My rating: 4 of 5 stars
This volume moves the storyline along and does have a nice dose of angst. Himari is attending school with a young man, Hayato, who everyone is avoiding as being cursed. She quickly learns this is true and also that he knew Aoi as a child. Here is where the angst lies. Aoi has been erased from the memories of everyone who knew him as a child once he became the guardian of Momochi house. Hayato, however, retains the memories of his best friend but hazy and dream like. He’s tearing himself up over it and Himari knows it’s up to her to help him.
The storyline is moving well now and the art is lovely. I don’t read a lot of shojo style manga but I’m enjoying this once.
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Sweet and Deadly by Charlaine Harris
My rating: 2 of 5 stars
This is one of Harris’s first novels that I’m reading a much later reprint with lots of great sound bites. Um, yeah not so much. To be honest, Harris is always hit and miss for me and I much prefer her urban fantasy to her mysteries. I don’t like Aurora Teagarden at all for example. This one unusual for being a standalone mystery and honestly, it’s boring as all get out.
Catherine Linton is back home in Lowfield, small town Mississippi after the death of her parents several months before. She still owns several of his properties and rents them out. It’s on one of them that she finds Leona, her doctor father’s nurse, beaten to death. Immediately Catherine, a journalist now for the local paper, believes this is somehow related to the car accident death of her parents.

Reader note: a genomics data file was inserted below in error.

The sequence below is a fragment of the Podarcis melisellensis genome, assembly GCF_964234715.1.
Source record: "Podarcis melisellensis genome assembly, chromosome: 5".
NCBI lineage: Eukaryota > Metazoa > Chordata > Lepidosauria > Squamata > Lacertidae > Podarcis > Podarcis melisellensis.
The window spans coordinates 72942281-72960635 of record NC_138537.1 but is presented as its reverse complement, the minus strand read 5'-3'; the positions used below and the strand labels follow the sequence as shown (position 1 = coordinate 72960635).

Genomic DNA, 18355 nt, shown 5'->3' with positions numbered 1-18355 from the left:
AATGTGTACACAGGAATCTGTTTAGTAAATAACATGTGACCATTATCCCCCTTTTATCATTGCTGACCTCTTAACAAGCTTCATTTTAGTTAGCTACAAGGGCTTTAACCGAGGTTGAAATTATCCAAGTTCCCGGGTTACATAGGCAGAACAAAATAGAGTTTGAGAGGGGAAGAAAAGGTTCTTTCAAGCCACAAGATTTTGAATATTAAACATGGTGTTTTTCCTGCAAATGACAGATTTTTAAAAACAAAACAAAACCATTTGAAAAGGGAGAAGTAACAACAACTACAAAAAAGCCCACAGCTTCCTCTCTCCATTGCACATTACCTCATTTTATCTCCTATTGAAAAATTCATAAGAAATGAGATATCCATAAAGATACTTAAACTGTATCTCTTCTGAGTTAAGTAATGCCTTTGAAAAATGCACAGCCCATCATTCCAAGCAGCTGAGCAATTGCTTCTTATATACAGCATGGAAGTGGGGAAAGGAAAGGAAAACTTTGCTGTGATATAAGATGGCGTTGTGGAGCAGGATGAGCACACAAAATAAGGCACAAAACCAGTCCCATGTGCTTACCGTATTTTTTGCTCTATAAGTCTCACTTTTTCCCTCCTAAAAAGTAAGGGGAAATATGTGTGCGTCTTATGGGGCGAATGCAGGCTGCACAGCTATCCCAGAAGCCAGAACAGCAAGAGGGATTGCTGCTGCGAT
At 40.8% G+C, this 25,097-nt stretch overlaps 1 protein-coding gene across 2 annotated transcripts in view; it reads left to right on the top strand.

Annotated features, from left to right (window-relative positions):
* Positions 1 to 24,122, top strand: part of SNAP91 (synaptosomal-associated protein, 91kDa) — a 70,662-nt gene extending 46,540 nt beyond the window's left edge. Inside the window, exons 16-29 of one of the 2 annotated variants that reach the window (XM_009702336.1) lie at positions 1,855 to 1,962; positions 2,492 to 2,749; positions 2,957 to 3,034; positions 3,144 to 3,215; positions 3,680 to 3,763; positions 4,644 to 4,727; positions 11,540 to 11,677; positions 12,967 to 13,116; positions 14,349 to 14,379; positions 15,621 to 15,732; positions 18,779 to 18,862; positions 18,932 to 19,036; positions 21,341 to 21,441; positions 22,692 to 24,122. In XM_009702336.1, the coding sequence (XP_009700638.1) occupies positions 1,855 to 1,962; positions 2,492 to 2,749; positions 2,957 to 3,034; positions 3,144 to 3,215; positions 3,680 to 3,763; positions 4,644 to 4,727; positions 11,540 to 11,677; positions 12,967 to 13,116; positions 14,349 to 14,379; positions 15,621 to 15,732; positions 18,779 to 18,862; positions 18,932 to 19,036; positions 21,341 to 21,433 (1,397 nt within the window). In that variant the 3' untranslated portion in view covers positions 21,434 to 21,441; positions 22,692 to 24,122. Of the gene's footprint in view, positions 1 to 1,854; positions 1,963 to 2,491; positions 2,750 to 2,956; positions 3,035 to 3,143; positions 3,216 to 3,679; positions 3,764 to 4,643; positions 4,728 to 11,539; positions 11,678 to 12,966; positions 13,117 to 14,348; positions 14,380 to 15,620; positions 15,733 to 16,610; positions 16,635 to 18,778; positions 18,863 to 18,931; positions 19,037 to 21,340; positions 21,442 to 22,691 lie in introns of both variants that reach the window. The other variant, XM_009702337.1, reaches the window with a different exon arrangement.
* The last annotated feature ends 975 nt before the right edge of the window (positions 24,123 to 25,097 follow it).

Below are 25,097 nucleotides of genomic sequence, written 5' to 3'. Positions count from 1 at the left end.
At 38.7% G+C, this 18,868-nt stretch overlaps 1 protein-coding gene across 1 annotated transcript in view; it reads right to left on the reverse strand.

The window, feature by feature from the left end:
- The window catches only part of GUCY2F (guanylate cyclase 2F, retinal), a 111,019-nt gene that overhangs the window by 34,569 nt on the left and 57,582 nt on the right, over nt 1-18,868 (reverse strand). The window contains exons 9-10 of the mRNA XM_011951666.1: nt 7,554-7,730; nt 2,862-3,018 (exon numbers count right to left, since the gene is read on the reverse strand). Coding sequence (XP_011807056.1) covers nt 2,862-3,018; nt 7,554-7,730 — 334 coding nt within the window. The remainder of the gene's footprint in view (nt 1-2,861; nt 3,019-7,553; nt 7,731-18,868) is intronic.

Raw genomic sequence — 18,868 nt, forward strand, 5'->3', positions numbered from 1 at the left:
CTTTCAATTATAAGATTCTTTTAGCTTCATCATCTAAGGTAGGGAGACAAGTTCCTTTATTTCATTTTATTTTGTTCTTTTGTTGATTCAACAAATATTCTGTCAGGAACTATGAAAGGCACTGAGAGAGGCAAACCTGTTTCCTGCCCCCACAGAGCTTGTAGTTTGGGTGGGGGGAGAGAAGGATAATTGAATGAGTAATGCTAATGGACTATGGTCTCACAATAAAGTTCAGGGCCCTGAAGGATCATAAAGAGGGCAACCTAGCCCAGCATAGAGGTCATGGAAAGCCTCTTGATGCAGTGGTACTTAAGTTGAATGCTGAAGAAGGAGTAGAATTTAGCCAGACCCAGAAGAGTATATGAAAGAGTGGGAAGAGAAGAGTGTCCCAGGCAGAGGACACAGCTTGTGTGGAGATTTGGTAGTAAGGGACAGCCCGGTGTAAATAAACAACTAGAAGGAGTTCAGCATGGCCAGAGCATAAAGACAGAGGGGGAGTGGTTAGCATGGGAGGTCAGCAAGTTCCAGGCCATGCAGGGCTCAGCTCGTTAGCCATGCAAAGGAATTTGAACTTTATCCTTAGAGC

Catherine believes that Sheriff Galton and the other police were wrong about it being a car accident. She believes the car was tampered with but there’s not much proof. She is, of course, drawn in as both a suspect and as a believer in that it is connected to her parents’ death.
Unfortunately, she doesn’t really seem to do much in the way of investigating. It plods along, more interested in hooking her up with her boss who she liked even back in high school (in spite of him being a dozen years older) and talking things out with her renter and coworker, Tom. He lives in the old office which has a buzzer that rings in her house (for patients who might have shown up at night with an emergency, this is played to creepy effect later, probably the best scene in the book).
I’ll give it props for having one of the weirdest motives for a murder (and oddly the clue given to her by her father’s former maid gave me all I needed to solve it, mostly because of my eclectic collection of minutia roaming around in my brain). However, Catherine isn’t a particularly likeable character. First it has to be said that this was published in 1981 (I didn’t realize Harris had been writing so long) so there are some iffy things racially in this, like the multiple toffee and other food references to skin color and the way people of color were treated in the deep south at this time.
Catherine was known as the sphinx in high school because she didn’t talk much. It’s an interesting characterization but having a laconic main character can be rather dull. Catherine definitely seemed dull, boring and judgmental, certainly not a character that’s going to stick with me so I’m glad this isn’t a series because it’s something I wouldn’t pick up book two.
I did have a nice moment of nostalgia though in the descriptions of putting together the newspaper. It reminded me of working on my college paper about five years after this book was published. It’s a completely forgettable book I’m afraid.
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